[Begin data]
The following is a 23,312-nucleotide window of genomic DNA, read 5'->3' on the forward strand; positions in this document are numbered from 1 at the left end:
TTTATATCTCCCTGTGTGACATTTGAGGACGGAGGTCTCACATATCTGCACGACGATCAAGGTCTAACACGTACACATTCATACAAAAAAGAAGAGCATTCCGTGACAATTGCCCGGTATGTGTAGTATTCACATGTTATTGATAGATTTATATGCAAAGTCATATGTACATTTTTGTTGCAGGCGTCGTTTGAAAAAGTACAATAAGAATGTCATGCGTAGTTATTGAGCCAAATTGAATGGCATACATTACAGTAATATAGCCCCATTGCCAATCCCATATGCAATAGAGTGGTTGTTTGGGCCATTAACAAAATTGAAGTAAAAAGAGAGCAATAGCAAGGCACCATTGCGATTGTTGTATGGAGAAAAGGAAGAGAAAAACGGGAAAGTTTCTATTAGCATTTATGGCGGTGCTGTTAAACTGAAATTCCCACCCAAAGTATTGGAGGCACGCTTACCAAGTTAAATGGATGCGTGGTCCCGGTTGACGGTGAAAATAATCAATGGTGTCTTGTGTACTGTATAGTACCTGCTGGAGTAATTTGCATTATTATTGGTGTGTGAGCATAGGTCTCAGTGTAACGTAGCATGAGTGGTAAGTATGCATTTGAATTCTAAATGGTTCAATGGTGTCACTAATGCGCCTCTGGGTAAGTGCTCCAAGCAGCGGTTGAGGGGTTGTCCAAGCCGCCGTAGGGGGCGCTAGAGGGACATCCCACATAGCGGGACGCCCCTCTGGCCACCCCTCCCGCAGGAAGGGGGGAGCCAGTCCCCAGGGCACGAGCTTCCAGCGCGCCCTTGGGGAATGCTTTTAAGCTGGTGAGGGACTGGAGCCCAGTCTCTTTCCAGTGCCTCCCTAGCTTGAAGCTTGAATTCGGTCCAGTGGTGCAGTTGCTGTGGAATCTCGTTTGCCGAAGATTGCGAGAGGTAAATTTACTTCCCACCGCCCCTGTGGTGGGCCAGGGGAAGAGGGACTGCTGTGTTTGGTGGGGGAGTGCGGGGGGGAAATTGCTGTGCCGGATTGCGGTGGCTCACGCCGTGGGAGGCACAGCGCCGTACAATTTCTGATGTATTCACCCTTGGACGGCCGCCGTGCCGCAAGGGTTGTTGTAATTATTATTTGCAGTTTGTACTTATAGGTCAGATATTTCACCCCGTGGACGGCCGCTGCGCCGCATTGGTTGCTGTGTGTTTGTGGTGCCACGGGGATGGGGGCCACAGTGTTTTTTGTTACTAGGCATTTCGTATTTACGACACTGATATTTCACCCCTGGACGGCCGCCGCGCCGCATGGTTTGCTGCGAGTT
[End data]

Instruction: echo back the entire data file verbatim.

The following is a 23,312-nucleotide window of genomic DNA, read 5'->3' on the forward strand; positions in this document are numbered from 1 at the left end:
TTTATATCTCCCTGTGTGACATTTGAGGACGGAGGTCTCACATATCTGCACGACGATCAAGGTCTAACACGTACACATTCATACAAAAAAGAAGAGCATTCCGTGACAATTGCCCGGTATGTGTAGTATTCACATGTTATTGATAGATTTATATGCAAAGTCATATGTACATTTTTGTTGCAGGCGTCGTTTGAAAAAGTACAATAAGAATGTCATGCGTAGTTATTGAGCCAAATTGAATGGCATACATTACAGTAATATAGCCCCATTGCCAATCCCATATGCAATAGAGTGGTTGTTTGGGCCATTAACAAAATTGAAGTAAAAAGAGAGCAATAGCAAGGCACCATTGCGATTGTTGTATGGAGAAAAGGAAGAGAAAAACGGGAAAGTTTCTATTAGCATTTATGGCGGTGCTGTTAAACTGAAATTCCCACCCAAAGTATTGGAGGCACGCTTACCAAGTTAAATGGATGCGTGGTCCCGGTTGACGGTGAAAATAATCAATGGTGTCTTGTGTACTGTATAGTACCTGCTGGAGTAATTTGCATTATTATTGGTGTGTGAGCATAGGTCTCAGTGTAACGTAGCATGAGTGGTAAGTATGCATTTGAATTCTAAATGGTTCAATGGTGTCACTAATGCGCCTCTGGGTAAGTGCTCCAAGCAGCGGTTGAGGGGTTGTCCAAGCCGCCGTAGGGGGCGCTAGAGGGACATCCCACATAGCGGGACGCCCCTCTGGCCACCCCTCCCGCAGGAAGGGGGGAGCCAGTCCCCAGGGCACGAGCTTCCAGCGCGCCCTTGGGGAATGCTTTTAAGCTGGTGAGGGACTGGAGCCCAGTCTCTTTCCAGTGCCTCCCTAGCTTGAAGCTTGAATTCGGTCCAGTGGTGCAGTTGCTGTGGAATCTCGTTTGCCGAAGATTGCGAGAGGTAAATTTACTTCCCACCGCCCCTGTGGTGGGCCAGGGGAAGAGGGACTGCTGTGTTTGGTGGGGGAGTGCGGGGGGGAAATTGCTGTGCCGGATTGCGGTGGCTCACGCCGTGGGAGGCACAGCGCCGTACAATTTCTGATGTATTCACCCTTGGACGGCCGCCGTGCCGCAAGGGTTGTTGTAATTATTATTTGCAGTTTGTACTTATAGGTCAGATATTTCACCCCGTGGACGGCCGCTGCGCCGCATTGGTTGCTGTGTGTTTGTGGTGCCACGGGGATGGGGGCCACAGTGTTTTTTGTTACTAGGCATTTCGTATTTACGACACTGATATTTCACCCCTGGACGGCCGCCGCGCCGCATGGTTTGCTGCGAGTT